# Another Schwarzschild question

1. Aug 1, 2008

### snoopies622

Recently I read that from the perspective of a distant observer
$$(r \gg r_s =\frac{2GM}{c^2})$$
the speed of a beam of light moving directly towards the center of a spherical (non-rotating, non-charged) object decreases because if we set $$ds^2=d\theta ^2 =d\phi ^2 = 0$$ then
$$\frac {dr}{dt}=c(1-\frac {r_s}{r})$$.

I was wondering why this interpretation is favored over the following one: in the Schwarzschild metric, the speed of light stays the same everywhere, but the distance between successive r coordinates increases asympotically as $$r \rightarrow r_s$$. This would also be consistent with
$$\frac {dr}{dt} \rightarrow 0$$ for light as $$r \rightarrow r_s$$.

Does this interpretation fail somehow?

2. Aug 1, 2008

### Mentz114

If both positions explain the observations equally well, we can't say which one is 'actually correct'. And to me they do just that.

3. Aug 1, 2008

### George Jones

Staff Emeritus
This is a coordinate speed. Any observer, freely falling or acccelerated, at any r that the light whizzes by measures the speed of light to be c.

I don't know what "distance" means. I do know what "coordinate speed" and "measured speed" mean.

4. Aug 1, 2008

### yuiop

Hi Snoopies,
As you know there is usually more than one physical interpretation of a given situation in relativity. The speed of light is always c as measured by a local observer and according to an observer at infinity the speed of light is:

$$c' = \frac {dr}{dt}=c(1-\frac {r_s}{r})$$

The two observations can be combined into one more general equation:

$$c' = \frac {dr}{dt}=\frac{c(1- r_s/r)}{(1 - r_s/R)}$$

where R is the location of the observer and r is the location of the measurement. It is easy to see when R=r the local speed of light c' = c.

At the event horizon the speed of light is zero according to an observer at infinity and c according to a stationary observer located at the event horizon. It is a mute point whether you can actually have a statinary observer at the event horizon. In fact if you look at the general equation for the speed of light that I gave above, the local speed of light at the event horizon is not zero, but 0/0 which means undetermined. Anyway, the event horizon is mathematically tricky. Further down into the black hole below the event horizon things get more interesting. While a local observer (if one could actually exist there) always sees the local speed of a falling photon as positive and always heading from the event horizon to the assumed singularity at the centre, while the observer at infinity see the photon as heading in the opposite direction away from the singularity. Although this by itself does not prove that everything asymptotically "gravitates" towards the event horizon, close inspection of the equations for the acceleration and velocity of particles with rest mass support this view and further suggest there is no mass at the singularity (IMHO).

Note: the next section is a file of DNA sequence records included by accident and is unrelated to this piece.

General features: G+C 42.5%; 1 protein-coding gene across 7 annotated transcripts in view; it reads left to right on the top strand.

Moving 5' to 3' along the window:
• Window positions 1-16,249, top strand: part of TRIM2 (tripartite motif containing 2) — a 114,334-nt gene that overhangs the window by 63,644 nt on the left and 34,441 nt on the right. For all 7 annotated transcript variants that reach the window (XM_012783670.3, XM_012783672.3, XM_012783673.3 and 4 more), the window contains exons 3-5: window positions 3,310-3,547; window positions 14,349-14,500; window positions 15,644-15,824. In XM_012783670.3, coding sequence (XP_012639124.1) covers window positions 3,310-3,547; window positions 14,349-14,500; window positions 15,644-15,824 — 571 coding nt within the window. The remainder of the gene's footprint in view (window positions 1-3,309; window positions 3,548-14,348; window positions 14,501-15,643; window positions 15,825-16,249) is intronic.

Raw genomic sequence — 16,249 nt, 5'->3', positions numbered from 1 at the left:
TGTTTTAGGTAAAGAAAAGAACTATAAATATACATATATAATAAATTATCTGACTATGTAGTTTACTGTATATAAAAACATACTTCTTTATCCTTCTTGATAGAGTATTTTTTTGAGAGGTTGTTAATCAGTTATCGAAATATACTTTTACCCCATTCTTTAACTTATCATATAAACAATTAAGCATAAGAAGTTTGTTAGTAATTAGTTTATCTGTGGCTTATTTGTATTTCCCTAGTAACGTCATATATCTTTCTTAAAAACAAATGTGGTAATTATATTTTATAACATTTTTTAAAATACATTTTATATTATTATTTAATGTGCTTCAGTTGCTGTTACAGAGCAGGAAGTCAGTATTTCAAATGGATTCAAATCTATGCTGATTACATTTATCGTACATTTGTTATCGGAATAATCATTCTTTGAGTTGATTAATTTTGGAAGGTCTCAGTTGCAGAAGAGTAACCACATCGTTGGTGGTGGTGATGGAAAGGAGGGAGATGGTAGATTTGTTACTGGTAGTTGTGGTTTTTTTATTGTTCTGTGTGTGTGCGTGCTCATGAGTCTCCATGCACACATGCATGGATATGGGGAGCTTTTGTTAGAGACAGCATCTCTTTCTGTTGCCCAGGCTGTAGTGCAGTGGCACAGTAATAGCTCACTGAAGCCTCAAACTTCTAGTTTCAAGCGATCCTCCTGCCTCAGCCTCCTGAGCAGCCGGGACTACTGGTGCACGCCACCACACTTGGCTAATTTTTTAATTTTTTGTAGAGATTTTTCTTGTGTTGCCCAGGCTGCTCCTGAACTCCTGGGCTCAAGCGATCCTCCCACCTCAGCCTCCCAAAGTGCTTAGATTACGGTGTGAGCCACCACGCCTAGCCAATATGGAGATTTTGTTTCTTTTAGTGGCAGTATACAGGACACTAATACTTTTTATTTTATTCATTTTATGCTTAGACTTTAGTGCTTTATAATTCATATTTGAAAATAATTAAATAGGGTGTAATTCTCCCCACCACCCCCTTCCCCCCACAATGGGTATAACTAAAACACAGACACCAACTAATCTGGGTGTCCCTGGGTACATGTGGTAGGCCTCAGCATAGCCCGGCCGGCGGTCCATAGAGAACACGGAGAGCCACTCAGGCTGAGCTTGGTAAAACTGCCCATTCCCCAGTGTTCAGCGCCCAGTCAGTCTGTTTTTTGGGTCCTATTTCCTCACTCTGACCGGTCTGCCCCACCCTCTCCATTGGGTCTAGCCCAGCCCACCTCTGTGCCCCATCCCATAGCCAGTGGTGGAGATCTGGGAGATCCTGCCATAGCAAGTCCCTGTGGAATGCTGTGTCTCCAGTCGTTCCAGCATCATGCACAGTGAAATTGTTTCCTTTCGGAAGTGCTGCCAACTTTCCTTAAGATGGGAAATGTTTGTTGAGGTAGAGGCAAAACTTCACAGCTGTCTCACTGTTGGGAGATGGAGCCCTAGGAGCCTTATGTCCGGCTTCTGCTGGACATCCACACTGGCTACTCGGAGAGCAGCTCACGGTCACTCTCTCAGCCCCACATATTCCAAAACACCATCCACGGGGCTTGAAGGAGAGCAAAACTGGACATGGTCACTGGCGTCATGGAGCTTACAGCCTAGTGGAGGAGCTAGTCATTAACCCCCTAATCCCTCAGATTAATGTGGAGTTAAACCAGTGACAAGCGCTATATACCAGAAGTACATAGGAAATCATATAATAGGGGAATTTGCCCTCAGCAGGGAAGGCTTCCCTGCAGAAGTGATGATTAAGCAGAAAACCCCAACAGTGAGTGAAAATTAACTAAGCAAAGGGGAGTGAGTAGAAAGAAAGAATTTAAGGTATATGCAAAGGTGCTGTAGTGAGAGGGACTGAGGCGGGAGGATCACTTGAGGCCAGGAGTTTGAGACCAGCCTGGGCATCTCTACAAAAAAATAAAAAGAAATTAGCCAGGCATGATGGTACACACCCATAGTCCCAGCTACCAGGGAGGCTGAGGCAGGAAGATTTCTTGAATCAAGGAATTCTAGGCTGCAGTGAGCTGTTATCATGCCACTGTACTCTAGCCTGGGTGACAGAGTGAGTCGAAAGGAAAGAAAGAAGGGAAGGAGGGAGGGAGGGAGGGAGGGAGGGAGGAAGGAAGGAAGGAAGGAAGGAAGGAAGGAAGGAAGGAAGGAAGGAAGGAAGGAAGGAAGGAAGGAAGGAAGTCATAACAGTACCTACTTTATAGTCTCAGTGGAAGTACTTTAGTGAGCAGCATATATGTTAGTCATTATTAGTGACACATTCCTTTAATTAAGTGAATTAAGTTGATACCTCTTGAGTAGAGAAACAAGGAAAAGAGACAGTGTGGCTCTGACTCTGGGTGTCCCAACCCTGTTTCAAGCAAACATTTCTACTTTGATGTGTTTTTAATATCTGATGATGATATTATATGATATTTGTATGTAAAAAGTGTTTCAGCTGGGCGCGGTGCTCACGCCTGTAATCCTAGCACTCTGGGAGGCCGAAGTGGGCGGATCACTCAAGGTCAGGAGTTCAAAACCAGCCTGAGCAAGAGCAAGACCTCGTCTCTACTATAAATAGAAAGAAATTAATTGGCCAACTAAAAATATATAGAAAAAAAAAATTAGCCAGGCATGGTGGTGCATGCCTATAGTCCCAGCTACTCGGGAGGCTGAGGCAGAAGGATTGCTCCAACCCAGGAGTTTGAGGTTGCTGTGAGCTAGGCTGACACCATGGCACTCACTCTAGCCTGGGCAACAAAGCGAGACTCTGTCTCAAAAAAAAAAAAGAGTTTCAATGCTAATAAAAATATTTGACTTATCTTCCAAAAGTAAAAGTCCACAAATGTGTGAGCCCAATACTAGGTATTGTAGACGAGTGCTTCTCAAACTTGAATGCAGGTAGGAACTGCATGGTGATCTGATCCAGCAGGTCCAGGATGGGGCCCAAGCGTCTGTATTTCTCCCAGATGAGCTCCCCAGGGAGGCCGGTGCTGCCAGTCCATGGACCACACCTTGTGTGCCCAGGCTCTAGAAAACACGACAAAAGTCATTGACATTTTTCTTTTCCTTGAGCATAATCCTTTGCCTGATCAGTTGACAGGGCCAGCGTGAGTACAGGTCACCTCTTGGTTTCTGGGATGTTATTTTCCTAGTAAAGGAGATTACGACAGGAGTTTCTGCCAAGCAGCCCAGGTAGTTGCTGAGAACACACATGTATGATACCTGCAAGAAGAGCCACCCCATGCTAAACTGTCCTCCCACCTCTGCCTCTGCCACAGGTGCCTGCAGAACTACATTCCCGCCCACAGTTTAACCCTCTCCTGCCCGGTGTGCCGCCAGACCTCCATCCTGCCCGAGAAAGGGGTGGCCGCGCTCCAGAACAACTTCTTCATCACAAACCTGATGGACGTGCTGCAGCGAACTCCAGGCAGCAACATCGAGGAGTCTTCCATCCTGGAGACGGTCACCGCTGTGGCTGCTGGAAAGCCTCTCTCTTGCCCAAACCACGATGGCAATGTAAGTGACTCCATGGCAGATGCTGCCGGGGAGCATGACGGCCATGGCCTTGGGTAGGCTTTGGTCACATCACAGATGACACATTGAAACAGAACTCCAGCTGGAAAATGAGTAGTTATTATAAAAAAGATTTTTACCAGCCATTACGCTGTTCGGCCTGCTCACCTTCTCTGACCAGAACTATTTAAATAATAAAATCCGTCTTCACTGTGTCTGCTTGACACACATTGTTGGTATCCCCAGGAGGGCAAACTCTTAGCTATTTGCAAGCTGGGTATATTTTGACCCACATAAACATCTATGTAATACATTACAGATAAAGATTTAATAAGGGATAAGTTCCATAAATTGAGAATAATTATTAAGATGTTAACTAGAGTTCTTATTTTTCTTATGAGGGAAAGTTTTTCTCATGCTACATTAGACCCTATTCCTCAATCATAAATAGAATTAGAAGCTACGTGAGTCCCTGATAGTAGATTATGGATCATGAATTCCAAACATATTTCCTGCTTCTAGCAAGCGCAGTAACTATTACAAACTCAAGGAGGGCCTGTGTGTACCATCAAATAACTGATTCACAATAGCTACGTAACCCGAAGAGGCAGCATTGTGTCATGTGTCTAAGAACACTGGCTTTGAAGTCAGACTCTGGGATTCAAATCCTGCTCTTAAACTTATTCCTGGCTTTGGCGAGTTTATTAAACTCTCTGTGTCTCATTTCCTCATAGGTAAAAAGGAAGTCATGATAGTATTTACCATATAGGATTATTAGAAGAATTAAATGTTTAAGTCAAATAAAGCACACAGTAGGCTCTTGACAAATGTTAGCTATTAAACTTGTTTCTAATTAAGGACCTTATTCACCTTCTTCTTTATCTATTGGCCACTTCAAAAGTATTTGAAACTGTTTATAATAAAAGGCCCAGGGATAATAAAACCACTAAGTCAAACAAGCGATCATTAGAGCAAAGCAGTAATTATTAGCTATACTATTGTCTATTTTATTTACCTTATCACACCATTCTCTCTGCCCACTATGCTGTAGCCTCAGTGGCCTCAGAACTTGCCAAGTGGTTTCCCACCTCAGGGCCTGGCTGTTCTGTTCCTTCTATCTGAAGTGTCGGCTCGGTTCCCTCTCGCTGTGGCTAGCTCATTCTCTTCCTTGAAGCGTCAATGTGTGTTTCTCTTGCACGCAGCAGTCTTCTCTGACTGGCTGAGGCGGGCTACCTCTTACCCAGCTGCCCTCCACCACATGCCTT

5. Aug 2, 2008

### snoopies622

Thanks all. I have a follow-up if I may.

Suppose I have a series of ropes of lengths $$x, x+\Delta x, x+2\Delta x, x+3\Delta x..$$..etc. and I bend each one into a circle and place these circles concentrically around our spherical mass. Since in Schwarzschild coordinates $$r= C/2 \pi$$ by definition of r, each of these ropes may be regarded as a coordinate marker for r. If the space were flat, the radial distance between each rope would be $$\Delta x / 2 \pi$$. Am I correct in my suspicion that in the non-flat case with the massive sphere at their center, the radial distance between successive ropes will increase as we approach (but not reach) the event horizon? If it is necessary to define “distance”, I hastily offer, ‘what one measures by lining meter sticks end-to-end and then counting them’.

Last edited: Aug 2, 2008
6. Aug 2, 2008

### yuiop

Call the value $$\Delta x / 2 \pi$$ the coordinate distance.The vertical "distance" as measured using physical meter sticks will be greater than the coordinate distance. The distance as measured by halving the time it takes for a radar signal to travel down to a lower concentric circle and back up again and multiplying by the standard speed of light will be greater than the ruler distance. The distance as measured by halving the time it takes for a radar signal to travel up to a higher concentric circle and back down again and multiplying by the standard speed of light will be less than the ruler distance but still greater than the coordinate distance. The ruler distance might seem a simple and unarguable distance but it gets complicated near an event horizon because it takes an infinite number of meter sticks to extend from the lowest concentric circle to the event horixon. Just for clarity it should be added that the rulers do not length contract horizontally and both the distant and local observers agree on the length of the circumferance of each horizontal circle whether measured by rulers or orbital periods.